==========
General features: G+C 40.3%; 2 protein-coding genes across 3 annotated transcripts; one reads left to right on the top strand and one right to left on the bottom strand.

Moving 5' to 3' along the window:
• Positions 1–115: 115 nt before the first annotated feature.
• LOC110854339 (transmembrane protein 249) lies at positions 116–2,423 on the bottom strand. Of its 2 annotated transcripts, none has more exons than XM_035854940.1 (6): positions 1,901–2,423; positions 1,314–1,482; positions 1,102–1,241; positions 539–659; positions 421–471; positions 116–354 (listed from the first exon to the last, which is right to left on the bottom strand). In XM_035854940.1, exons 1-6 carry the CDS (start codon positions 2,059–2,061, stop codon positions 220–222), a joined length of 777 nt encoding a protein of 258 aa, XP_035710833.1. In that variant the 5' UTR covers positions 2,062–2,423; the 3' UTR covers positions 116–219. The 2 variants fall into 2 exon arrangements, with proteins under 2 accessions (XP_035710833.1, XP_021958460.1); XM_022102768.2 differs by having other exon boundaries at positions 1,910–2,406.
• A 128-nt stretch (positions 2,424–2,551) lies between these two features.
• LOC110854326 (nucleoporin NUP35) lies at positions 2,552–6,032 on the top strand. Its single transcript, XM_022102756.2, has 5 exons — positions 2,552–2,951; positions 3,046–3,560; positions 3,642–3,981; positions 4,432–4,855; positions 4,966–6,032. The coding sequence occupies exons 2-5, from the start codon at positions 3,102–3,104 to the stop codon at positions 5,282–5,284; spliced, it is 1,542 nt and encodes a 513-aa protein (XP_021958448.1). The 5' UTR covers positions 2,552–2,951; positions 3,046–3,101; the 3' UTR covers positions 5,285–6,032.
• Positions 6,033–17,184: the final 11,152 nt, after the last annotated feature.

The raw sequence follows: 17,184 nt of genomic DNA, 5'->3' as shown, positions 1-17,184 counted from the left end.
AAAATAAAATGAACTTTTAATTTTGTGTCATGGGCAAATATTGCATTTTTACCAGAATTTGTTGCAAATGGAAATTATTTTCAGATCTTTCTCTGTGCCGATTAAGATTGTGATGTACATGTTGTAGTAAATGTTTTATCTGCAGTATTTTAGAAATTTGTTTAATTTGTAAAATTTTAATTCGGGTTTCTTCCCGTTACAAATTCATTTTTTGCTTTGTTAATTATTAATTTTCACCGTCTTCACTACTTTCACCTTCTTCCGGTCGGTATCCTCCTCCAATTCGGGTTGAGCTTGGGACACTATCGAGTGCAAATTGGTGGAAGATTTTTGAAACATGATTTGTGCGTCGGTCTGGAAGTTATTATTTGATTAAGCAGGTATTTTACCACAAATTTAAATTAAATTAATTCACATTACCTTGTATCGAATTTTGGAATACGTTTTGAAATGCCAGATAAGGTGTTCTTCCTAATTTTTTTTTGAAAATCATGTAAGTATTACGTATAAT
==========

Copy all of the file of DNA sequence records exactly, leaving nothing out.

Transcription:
General features: G+C 40.3%; 2 protein-coding genes across 3 annotated transcripts; one reads left to right on the top strand and one right to left on the bottom strand.

Moving 5' to 3' along the window:
• Positions 1–115: 115 nt before the first annotated feature.
• LOC110854339 (transmembrane protein 249) lies at positions 116–2,423 on the bottom strand. Of its 2 annotated transcripts, none has more exons than XM_035854940.1 (6): positions 1,901–2,423; positions 1,314–1,482; positions 1,102–1,241; positions 539–659; positions 421–471; positions 116–354 (listed from the first exon to the last, which is right to left on the bottom strand). In XM_035854940.1, exons 1-6 carry the CDS (start codon positions 2,059–2,061, stop codon positions 220–222), a joined length of 777 nt encoding a protein of 258 aa, XP_035710833.1. In that variant the 5' UTR covers positions 2,062–2,423; the 3' UTR covers positions 116–219. The 2 variants fall into 2 exon arrangements, with proteins under 2 accessions (XP_035710833.1, XP_021958460.1); XM_022102768.2 differs by having other exon boundaries at positions 1,910–2,406.
• A 128-nt stretch (positions 2,424–2,551) lies between these two features.
• LOC110854326 (nucleoporin NUP35) lies at positions 2,552–6,032 on the top strand. Its single transcript, XM_022102756.2, has 5 exons — positions 2,552–2,951; positions 3,046–3,560; positions 3,642–3,981; positions 4,432–4,855; positions 4,966–6,032. The coding sequence occupies exons 2-5, from the start codon at positions 3,102–3,104 to the stop codon at positions 5,282–5,284; spliced, it is 1,542 nt and encodes a 513-aa protein (XP_021958448.1). The 5' UTR covers positions 2,552–2,951; positions 3,046–3,101; the 3' UTR covers positions 5,285–6,032.
• Positions 6,033–17,184: the final 11,152 nt, after the last annotated feature.

The raw sequence follows: 17,184 nt of genomic DNA, 5'->3' as shown, positions 1-17,184 counted from the left end.
AAAATAAAATGAACTTTTAATTTTGTGTCATGGGCAAATATTGCATTTTTACCAGAATTTGTTGCAAATGGAAATTATTTTCAGATCTTTCTCTGTGCCGATTAAGATTGTGATGTACATGTTGTAGTAAATGTTTTATCTGCAGTATTTTAGAAATTTGTTTAATTTGTAAAATTTTAATTCGGGTTTCTTCCCGTTACAAATTCATTTTTTGCTTTGTTAATTATTAATTTTCACCGTCTTCACTACTTTCACCTTCTTCCGGTCGGTATCCTCCTCCAATTCGGGTTGAGCTTGGGACACTATCGAGTGCAAATTGGTGGAAGATTTTTGAAACATGATTTGTGCGTCGGTCTGGAAGTTATTATTTGATTAAGCAGGTATTTTACCACAAATTTAAATTAAATTAATTCACATTACCTTGTATCGAATTTTGGAATACGTTTTGAAATGCCAGATAAGGTGTTCTTCCTAATTTTTTTTTGAAAATCATGTAAGTATTACGTATAAT